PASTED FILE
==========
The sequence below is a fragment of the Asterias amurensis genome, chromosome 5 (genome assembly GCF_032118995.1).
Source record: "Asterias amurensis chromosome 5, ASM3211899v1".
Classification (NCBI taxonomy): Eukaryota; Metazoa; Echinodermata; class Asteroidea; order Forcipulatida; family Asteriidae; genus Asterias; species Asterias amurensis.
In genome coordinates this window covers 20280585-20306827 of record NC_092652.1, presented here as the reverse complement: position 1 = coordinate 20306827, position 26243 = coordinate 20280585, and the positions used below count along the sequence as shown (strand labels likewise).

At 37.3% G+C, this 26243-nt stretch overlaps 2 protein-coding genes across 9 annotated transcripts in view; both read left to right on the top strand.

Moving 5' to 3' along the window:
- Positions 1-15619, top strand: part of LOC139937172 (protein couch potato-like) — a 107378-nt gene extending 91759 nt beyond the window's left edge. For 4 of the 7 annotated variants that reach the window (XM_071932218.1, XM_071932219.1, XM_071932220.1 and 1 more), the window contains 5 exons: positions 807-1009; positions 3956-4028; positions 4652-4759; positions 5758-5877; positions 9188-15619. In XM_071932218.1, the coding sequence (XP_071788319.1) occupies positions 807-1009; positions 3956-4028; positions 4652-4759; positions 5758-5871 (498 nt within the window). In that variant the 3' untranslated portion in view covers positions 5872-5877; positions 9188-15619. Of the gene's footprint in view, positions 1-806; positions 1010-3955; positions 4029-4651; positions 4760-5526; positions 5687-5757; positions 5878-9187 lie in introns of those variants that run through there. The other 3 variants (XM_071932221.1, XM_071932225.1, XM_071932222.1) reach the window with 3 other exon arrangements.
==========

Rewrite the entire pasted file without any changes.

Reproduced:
The sequence below is a fragment of the Asterias amurensis genome, chromosome 5 (genome assembly GCF_032118995.1).
Source record: "Asterias amurensis chromosome 5, ASM3211899v1".
Classification (NCBI taxonomy): Eukaryota; Metazoa; Echinodermata; class Asteroidea; order Forcipulatida; family Asteriidae; genus Asterias; species Asterias amurensis.
In genome coordinates this window covers 20280585-20306827 of record NC_092652.1, presented here as the reverse complement: position 1 = coordinate 20306827, position 26243 = coordinate 20280585, and the positions used below count along the sequence as shown (strand labels likewise).

At 37.3% G+C, this 26243-nt stretch overlaps 2 protein-coding genes across 9 annotated transcripts in view; both read left to right on the top strand.

Moving 5' to 3' along the window:
- Positions 1-15619, top strand: part of LOC139937172 (protein couch potato-like) — a 107378-nt gene extending 91759 nt beyond the window's left edge. For 4 of the 7 annotated variants that reach the window (XM_071932218.1, XM_071932219.1, XM_071932220.1 and 1 more), the window contains 5 exons: positions 807-1009; positions 3956-4028; positions 4652-4759; positions 5758-5877; positions 9188-15619. In XM_071932218.1, the coding sequence (XP_071788319.1) occupies positions 807-1009; positions 3956-4028; positions 4652-4759; positions 5758-5871 (498 nt within the window). In that variant the 3' untranslated portion in view covers positions 5872-5877; positions 9188-15619. Of the gene's footprint in view, positions 1-806; positions 1010-3955; positions 4029-4651; positions 4760-5526; positions 5687-5757; positions 5878-9187 lie in introns of those variants that run through there. The other 3 variants (XM_071932221.1, XM_071932225.1, XM_071932222.1) reach the window with 3 other exon arrangements.